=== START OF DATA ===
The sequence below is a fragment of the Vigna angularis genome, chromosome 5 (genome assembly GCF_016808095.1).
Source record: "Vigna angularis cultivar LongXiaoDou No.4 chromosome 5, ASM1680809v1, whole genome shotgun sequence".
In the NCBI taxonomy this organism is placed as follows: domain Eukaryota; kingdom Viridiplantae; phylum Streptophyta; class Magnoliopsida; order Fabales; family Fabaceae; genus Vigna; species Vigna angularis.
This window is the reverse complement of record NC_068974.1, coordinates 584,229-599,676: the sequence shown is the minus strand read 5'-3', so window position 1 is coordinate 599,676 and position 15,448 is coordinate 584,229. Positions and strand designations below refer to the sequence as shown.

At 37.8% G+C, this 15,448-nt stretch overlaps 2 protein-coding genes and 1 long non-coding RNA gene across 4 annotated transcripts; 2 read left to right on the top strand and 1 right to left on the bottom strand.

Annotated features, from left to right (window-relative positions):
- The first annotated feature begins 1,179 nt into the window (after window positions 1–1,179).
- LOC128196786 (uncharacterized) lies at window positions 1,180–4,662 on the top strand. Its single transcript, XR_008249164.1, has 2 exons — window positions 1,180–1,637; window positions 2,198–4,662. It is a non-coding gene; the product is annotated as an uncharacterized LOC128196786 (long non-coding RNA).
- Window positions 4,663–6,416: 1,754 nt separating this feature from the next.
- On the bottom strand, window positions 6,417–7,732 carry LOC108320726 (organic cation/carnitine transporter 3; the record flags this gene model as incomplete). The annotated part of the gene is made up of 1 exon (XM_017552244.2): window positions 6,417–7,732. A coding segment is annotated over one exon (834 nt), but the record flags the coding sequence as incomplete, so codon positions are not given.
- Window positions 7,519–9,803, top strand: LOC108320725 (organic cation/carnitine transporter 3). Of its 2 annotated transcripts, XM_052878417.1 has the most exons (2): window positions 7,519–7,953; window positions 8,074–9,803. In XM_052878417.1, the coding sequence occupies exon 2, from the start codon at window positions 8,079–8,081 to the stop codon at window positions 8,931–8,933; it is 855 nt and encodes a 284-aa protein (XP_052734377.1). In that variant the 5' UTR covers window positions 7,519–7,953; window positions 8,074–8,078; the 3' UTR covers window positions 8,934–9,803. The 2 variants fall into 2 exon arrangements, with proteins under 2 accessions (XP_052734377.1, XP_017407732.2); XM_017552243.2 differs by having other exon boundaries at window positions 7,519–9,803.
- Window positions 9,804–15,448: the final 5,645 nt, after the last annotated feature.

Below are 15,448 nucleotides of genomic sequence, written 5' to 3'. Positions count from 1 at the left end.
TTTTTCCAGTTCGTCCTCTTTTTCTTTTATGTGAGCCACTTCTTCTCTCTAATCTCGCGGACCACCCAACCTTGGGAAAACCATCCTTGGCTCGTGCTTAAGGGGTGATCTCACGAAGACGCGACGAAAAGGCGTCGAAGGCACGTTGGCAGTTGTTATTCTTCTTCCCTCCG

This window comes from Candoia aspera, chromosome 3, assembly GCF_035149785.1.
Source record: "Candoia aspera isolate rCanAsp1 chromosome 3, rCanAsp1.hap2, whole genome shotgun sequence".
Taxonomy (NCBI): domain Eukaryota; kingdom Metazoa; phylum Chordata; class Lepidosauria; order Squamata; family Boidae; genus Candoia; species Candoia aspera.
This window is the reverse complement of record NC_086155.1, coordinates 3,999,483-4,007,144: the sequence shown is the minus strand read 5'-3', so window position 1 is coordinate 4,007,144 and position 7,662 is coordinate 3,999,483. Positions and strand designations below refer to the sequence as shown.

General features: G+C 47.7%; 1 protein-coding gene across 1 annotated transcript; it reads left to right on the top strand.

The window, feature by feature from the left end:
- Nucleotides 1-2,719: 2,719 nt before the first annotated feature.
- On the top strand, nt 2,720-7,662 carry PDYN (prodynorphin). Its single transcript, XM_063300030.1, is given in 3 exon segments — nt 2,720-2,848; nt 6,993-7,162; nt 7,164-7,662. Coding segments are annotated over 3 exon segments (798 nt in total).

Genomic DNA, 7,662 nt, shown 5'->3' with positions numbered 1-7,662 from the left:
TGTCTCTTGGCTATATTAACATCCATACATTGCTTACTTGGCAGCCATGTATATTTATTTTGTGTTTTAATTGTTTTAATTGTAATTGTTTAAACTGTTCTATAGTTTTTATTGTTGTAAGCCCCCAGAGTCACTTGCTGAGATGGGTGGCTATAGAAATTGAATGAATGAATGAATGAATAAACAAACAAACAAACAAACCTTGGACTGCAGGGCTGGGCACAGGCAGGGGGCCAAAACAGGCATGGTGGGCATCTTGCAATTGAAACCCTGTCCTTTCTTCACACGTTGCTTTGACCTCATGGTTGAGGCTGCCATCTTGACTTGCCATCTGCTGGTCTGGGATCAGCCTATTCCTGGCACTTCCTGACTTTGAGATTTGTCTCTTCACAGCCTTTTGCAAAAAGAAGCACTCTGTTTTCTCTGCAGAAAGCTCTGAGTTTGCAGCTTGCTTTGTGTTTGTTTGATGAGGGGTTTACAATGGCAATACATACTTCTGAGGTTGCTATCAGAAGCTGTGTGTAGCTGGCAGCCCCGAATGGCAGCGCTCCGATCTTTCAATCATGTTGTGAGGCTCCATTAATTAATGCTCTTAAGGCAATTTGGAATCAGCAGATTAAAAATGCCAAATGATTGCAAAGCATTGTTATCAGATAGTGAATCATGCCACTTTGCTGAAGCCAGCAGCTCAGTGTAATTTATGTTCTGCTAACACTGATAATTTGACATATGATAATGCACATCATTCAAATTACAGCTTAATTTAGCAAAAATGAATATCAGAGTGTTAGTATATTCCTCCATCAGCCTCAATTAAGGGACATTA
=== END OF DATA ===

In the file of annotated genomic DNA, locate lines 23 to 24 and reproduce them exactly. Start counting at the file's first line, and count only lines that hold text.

Genomic DNA, 7,662 nt, shown 5'->3' with positions numbered 1-7,662 from the left:
TGTCTCTTGGCTATATTAACATCCATACATTGCTTACTTGGCAGCCATGTATATTTATTTTGTGTTTTAATTGTTTTAATTGTAATTGTTTAAACTGTTCTATAGTTTTTATTGTTGTAAGCCCCCAGAGTCACTTGCTGAGATGGGTGGCTATAGAAATTGAATGAATGAATGAATGAATAAACAAACAAACAAACAAACCTTGGACTGCAGGGCTGGGCACAGGCAGGGGGCCAAAACAGGCATGGTGGGCATCTTGCAATTGAAACCCTGTCCTTTCTTCACACGTTGCTTTGACCTCATGGTTGAGGCTGCCATCTTGACTTGCCATCTGCTGGTCTGGGATCAGCCTATTCCTGGCACTTCCTGACTTTGAGATTTGTCTCTTCACAGCCTTTTGCAAAAAGAAGCACTCTGTTTTCTCTGCAGAAAGCTCTGAGTTTGCAGCTTGCTTTGTGTTTGTTTGATGAGGGGTTTACAATGGCAATACATACTTCTGAGGTTGCTATCAGAAGCTGTGTGTAGCTGGCAGCCCCGAATGGCAGCGCTCCGATCTTTCAATCATGTTGTGAGGCTCCATTAATTAATGCTCTTAAGGCAATTTGGAATCAGCAGATTAAAAATGCCAAATGATTGCAAAGCATTGTTATCAGATAGTGAATCATGCCACTTTGCTGAAGCCAGCAGCTCAGTGTAATTTATGTTCTGCTAACACTGATAATTTGACATATGATAATGCACATCATTCAAATTACAGCTTAATTTAGCAAAAATGAATATCAGAGTGTTAGTATATTCCTCCATCAGCCTCAATTAAGGGACATTA